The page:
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The fear was that the Church's reputation would be tarnished if it became known that alcoholism was a problem in the priesthood, or that priests were members of AA.  A frequent lament whispered at the time was that the bigger concern of the bishops was aimed at safeguarding the image of the Church rather than saving the lives of alcoholic priests.  As one priest observed, "Frankly, I don't think the Church (the reputation of the Church) needs saving as much as the (alcoholic) man (priest).  God's cause is often hurt by people who are trying to save God." 
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Anyway, along comes Fr. Pfau, who broke the anonymity barrier and announced himself as the first priest to join AA.  Amongst other achievements, Fr. Pfau organized the Clergy Conference in Indianapolis, and authored the popular pamphlet series The Golden Book.  That was way back in 1949.
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The more things change, the more they stay the same.
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As the author Mary Darrah observed:  "Most often a priest's addiction and even his recovery were hidden from view.  The Church's frank denial that alcoholism was a common enough problem among her priests created serious obstacles to prevention, education, and treatment efforts attempted on their behalf." - Sister Ignatia, Chapter 6, An Unfinished Mission: Alcoholism and Catholic Problems
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An unfinished mission indeed.
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More links:
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Angel of AA
Sr. Mary Ignatia, A Founder of AA
Photo Credit
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A special thanks and remembrance in prayer for my friend Ty who gave Sr. Ignatia's book to me several years ago.

10 comments:

  1. Hi Terry -

    Thank you for remembering our dear Sr. Ignatia. I was born at St. Thomas Hospital (which is sadly no longer Catholic). She is all too often forgetten these days, which is a shame, although Akron did honor her memory by naming part of a street bordering the hospital after her.

    Although she often met with roadblocks in her ministry, and was not always supported by her own order or by the Diocese, she nonetheless never gave up and never forgot those who needed her help. She served with humility and determination. She also never forgot who she really served - Our Lord Himself and his Church.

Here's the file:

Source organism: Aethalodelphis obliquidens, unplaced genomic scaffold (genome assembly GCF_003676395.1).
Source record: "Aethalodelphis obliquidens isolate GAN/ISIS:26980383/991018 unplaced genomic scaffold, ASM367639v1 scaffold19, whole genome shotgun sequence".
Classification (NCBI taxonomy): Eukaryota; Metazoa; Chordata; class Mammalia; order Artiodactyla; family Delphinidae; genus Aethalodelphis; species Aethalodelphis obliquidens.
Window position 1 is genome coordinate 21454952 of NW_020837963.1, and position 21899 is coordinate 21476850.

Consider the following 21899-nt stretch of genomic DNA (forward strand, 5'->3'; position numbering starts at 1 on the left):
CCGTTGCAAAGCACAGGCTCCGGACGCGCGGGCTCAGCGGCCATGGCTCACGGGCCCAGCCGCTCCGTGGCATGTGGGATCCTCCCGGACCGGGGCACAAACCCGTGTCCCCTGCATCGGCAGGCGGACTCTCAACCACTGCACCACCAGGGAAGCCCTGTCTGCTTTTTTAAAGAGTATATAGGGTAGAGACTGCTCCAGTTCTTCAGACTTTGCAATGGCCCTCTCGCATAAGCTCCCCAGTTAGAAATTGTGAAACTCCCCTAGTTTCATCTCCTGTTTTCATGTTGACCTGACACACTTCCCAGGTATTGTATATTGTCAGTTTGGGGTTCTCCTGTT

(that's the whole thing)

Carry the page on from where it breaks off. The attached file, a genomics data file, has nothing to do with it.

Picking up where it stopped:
Blessings from Akron

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  2. She's a wonderful example and pioneer in the field.

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  3. Anonymous12:15 PM

    Her story is well documented in AA and goes back to the founding of AA. She was a critical element in the formation of detox as we now know it. Ed Dowling SJ worked closely w/ Bill W, the founder of AA,and helped him develop the 12 steps.

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  4. Our Lady of Mt Carmel and Guardian Angel...

    Thank you for your protection against the individual who came THAT CLOSE to T-boning me while I was on my motorcycle last night...apparently his missed exit and right hand turn was much more important than my life..

    OLMC, thank you for your prayers.

    Sara

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  5. I'm glad you are safe Sara. Do you have a Harley jacket?

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  6. Terry--No, No Harley Jacket.... :)

    I have a black leather jacket with fringes on the sleeves and red roses appliqued, very sexy :)--for fall and spring chilly weather riding.. and a grey and black mesh Joe Rocket jacket for summer riding...

    And I do have a pair of black buffalo leather chaps.. :)

    I wont' turn down a Harley jacket if someone wants to send me one :) No guarantees I'd make it look as good as Fr Corapi does.. :) Leather tends to make me look fat... :)

    Sara

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  7. Sara, are you getting ready for Sturgis? I used to live in Rapid City & it's the only time you see traffic there.

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  8. This comment has been removed by the author.

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  9. doughboy--

    No Sturgis for me..wayyy too far for me to ride my little 650..

    My idea of a vacation is a bit more cushier than a long tiring bike ride in the hot summer sun, then camping in the hot summer sun :) I prefer a cruise ship :)

    I do have a couple of tshirts that frieds got me while they were there..people do ask me about them....I tell them my grandma got them for me :) That usually gets some looks :)



    Sara